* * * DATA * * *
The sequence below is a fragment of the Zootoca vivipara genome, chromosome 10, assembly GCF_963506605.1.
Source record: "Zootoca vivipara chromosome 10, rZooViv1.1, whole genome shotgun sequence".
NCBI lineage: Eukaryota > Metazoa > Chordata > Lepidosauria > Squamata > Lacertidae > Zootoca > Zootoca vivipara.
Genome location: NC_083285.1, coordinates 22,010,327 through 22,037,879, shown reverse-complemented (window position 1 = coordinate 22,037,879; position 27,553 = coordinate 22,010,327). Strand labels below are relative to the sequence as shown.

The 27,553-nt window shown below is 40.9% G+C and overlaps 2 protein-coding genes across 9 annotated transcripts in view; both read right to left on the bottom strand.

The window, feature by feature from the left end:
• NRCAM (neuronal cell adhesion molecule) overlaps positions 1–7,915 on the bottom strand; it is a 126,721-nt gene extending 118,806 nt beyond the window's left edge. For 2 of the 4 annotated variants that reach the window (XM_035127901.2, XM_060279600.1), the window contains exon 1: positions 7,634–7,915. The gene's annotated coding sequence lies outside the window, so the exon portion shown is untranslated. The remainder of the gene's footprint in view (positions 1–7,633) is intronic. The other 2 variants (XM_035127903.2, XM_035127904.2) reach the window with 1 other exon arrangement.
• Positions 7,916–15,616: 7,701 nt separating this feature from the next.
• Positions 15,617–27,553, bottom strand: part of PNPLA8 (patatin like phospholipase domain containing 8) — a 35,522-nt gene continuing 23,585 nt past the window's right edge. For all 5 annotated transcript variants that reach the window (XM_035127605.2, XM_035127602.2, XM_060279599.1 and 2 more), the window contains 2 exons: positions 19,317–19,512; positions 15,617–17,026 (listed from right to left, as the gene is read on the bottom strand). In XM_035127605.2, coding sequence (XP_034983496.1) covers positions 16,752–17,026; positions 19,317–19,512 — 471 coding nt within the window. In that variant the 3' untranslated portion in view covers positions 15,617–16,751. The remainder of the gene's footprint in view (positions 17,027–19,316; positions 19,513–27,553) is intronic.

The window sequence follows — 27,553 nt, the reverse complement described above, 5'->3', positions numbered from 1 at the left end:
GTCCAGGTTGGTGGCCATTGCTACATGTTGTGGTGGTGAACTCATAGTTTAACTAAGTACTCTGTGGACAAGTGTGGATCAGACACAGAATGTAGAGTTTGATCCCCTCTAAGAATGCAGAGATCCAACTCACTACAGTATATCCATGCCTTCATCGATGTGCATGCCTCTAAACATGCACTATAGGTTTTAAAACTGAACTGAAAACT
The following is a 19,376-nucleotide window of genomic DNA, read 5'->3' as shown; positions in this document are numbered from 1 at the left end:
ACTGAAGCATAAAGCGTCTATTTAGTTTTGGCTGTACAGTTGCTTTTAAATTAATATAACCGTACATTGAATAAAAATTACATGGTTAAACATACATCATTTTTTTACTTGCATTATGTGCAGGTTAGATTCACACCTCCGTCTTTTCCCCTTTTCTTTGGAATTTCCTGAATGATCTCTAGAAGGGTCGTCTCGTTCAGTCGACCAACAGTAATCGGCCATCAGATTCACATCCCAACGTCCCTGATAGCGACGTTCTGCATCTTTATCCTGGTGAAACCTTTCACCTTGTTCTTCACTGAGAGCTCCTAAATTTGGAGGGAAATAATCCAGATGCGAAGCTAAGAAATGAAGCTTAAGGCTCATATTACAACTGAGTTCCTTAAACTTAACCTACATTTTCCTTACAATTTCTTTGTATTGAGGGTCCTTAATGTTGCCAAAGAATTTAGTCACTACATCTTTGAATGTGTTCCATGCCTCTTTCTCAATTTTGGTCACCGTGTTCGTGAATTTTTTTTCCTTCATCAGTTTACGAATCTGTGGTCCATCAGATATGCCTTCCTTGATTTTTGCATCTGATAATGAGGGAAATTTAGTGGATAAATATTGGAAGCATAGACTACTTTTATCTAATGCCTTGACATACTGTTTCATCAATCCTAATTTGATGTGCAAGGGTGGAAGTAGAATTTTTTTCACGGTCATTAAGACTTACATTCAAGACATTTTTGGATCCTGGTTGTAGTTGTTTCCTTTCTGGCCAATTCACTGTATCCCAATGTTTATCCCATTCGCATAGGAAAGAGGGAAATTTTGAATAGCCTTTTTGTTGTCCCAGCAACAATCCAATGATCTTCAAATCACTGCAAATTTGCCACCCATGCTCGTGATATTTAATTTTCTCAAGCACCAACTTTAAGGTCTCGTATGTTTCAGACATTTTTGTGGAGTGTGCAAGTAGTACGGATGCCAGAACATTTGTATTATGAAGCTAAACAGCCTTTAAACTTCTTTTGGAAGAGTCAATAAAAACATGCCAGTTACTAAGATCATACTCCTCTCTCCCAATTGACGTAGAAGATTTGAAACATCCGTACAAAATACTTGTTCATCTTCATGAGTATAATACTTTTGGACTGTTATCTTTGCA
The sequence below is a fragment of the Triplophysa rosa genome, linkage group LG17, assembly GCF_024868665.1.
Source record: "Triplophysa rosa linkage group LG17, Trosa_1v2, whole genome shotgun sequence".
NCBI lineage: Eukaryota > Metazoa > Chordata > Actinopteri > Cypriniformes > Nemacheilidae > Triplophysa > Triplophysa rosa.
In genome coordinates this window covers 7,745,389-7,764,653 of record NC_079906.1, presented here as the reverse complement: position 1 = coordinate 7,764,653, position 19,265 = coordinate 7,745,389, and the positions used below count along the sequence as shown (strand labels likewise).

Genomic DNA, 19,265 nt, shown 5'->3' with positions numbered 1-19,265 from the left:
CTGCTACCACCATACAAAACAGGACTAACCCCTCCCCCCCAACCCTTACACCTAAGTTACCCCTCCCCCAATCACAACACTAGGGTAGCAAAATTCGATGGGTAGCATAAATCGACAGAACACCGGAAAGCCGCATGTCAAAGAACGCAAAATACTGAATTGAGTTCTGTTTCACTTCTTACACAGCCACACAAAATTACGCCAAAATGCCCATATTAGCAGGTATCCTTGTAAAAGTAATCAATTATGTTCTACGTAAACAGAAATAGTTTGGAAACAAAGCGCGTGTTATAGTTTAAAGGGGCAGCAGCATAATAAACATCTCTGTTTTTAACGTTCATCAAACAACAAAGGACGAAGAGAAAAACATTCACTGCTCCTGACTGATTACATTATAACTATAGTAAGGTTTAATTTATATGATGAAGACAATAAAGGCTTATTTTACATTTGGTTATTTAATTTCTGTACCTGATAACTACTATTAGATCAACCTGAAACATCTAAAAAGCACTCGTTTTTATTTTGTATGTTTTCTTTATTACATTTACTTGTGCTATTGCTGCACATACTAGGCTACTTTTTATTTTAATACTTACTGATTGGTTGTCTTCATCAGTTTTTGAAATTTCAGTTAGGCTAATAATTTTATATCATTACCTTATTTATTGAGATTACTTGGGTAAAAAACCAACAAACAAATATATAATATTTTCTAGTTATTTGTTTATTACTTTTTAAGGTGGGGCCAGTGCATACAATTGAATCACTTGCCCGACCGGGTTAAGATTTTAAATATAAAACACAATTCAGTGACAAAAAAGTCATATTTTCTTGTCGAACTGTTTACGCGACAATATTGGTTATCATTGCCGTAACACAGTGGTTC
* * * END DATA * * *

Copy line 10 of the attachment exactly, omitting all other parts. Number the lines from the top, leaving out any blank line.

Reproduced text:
The window sequence follows — 27,553 nt, the reverse complement described above, 5'->3', positions numbered from 1 at the left end: